LGBT Pride Parades

Lesbian, Gay, Bisexual, and Transgender (LGBT) Pride parades are an established annual occurrence around the world. Pride March is to support enhanced social conditions for lesbian, gay, bisexual, and transgender (LGBT) citizens. This march did not fit with the contentious politics model of social movements which defines protest tactics as those that target the state for political/legal change. Pride March serves primarily as well as a powerful cultural statement enacted by LGBT community advocates. The March participants viewed Pride as the most effective means to advocate for LGBT people despite its dissimilarity with state-targeted tactics.

How Pride answered the specific challenges faced by LGBT people in their city by enacting resistance to what participants understood as a damaging cultural cycle of hostility and invisibility. Lesbian, Gay, Bisexual, and Transgender (LGBT) Pride parades are an established annual occurrence around the world. The marches commemorated the 1969 Stonewall riots, when patrons of a New York City gay bar, the Stonewall Inn, reacted violently to a routine police raid.

While Stonewall rioters directly fought state agents, Pride marches one year later targeted cultural norms and meanings that constructed gays and lesbians as deviants. Pride participants intended to carry on what activists understood to be a new era of activism, characterized by the joyous and unashamed public declaration of gay and lesbian identity. Over one hundred Pride marches and parades were held in the United States in 2009, drawing more than six million total marchers and spectators.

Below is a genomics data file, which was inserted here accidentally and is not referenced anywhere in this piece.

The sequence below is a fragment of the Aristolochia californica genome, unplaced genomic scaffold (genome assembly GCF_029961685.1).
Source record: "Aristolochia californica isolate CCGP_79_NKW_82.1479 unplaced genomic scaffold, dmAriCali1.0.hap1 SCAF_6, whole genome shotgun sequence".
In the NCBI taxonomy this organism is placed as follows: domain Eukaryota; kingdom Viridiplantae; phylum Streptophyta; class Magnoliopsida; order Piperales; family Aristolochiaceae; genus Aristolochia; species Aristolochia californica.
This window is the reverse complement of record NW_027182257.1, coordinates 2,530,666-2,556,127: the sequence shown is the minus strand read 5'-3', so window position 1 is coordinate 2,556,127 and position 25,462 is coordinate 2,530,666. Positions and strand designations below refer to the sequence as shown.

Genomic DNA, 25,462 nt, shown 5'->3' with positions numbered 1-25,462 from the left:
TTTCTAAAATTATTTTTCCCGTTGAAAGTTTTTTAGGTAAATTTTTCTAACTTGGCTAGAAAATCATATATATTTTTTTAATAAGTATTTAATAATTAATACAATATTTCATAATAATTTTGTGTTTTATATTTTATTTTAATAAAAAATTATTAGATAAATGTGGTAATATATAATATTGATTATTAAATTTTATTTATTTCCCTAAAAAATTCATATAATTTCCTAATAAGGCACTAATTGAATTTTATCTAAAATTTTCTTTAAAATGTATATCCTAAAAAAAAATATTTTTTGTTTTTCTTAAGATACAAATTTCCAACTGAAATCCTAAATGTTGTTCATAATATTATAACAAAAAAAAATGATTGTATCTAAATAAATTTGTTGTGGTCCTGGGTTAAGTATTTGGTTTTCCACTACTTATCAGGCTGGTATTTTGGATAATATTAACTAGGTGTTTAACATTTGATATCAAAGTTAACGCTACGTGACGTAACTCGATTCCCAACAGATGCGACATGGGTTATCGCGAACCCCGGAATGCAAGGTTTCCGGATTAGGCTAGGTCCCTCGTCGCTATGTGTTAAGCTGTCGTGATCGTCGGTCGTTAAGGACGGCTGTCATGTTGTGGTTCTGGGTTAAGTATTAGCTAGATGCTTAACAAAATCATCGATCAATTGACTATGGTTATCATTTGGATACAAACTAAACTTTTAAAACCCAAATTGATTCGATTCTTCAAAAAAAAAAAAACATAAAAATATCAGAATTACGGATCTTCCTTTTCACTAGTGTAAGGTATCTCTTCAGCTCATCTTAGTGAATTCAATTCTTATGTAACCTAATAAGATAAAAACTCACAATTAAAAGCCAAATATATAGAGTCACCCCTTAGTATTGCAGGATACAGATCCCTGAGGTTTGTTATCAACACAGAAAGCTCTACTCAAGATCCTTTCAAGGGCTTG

The stated purpose of these events is much the same as it was in 1970; to promote the visibility and validate the existence of gay, lesbian, bisexual, and transgender people. At most Pride events, one will find contingents representing all facets of the LGBT community—marching bands, church groups, Gay-Straight Alliances from local high schools and colleges, plus the more distinctive “Dykes on Bikes” and “Sisters of Perpetual Indulgence”—organized groups of lesbian women riding motorcycles and drag queens dressed as nuns, respectively. Scholars have treated Pride events as serious attempts to claim public space and challenge dominant attitudes towards homosexuality.

Firstly, A Pride events as coordinated tactics aimed at social change; Secondly, It looks beyond the largest, most established Pride parades and instead focuses on a small event in its first year. Although understudied in favor of large-scale urban parades, smaller-scale Pride parades are increasingly critical sites of contestation. Nearly half of all Pride parades in 2009 were held in metropolitan statistical areas with fewer than one million people.

Amit Sahai

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